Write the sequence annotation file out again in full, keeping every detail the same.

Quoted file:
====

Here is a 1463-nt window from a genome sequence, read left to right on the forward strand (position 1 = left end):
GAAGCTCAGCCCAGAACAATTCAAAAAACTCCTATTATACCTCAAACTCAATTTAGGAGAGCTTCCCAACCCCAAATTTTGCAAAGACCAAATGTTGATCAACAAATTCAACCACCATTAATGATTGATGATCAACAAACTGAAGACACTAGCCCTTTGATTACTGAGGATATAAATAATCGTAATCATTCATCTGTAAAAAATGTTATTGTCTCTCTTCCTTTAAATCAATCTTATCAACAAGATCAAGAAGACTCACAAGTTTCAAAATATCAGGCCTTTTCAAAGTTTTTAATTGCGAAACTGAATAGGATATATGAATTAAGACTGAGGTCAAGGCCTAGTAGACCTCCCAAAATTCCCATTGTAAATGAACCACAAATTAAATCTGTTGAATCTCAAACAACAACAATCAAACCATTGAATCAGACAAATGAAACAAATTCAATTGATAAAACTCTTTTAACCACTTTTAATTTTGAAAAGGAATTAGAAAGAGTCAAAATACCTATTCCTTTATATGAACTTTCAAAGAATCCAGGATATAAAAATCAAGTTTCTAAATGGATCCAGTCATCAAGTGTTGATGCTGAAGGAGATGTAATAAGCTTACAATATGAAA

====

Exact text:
Here is a 1463-nt window from a genome sequence, read left to right on the forward strand (position 1 = left end):
GAAGCTCAGCCCAGAACAATTCAAAAAACTCCTATTATACCTCAAACTCAATTTAGGAGAGCTTCCCAACCCCAAATTTTGCAAAGACCAAATGTTGATCAACAAATTCAACCACCATTAATGATTGATGATCAACAAACTGAAGACACTAGCCCTTTGATTACTGAGGATATAAATAATCGTAATCATTCATCTGTAAAAAATGTTATTGTCTCTCTTCCTTTAAATCAATCTTATCAACAAGATCAAGAAGACTCACAAGTTTCAAAATATCAGGCCTTTTCAAAGTTTTTAATTGCGAAACTGAATAGGATATATGAATTAAGACTGAGGTCAAGGCCTAGTAGACCTCCCAAAATTCCCATTGTAAATGAACCACAAATTAAATCTGTTGAATCTCAAACAACAACAATCAAACCATTGAATCAGACAAATGAAACAAATTCAATTGATAAAACTCTTTTAACCACTTTTAATTTTGAAAAGGAATTAGAAAGAGTCAAAATACCTATTCCTTTATATGAACTTTCAAAGAATCCAGGATATAAAAATCAAGTTTCTAAATGGATCCAGTCATCAAGTGTTGATGCTGAAGGAGATGTAATAAGCTTACAATATGAAA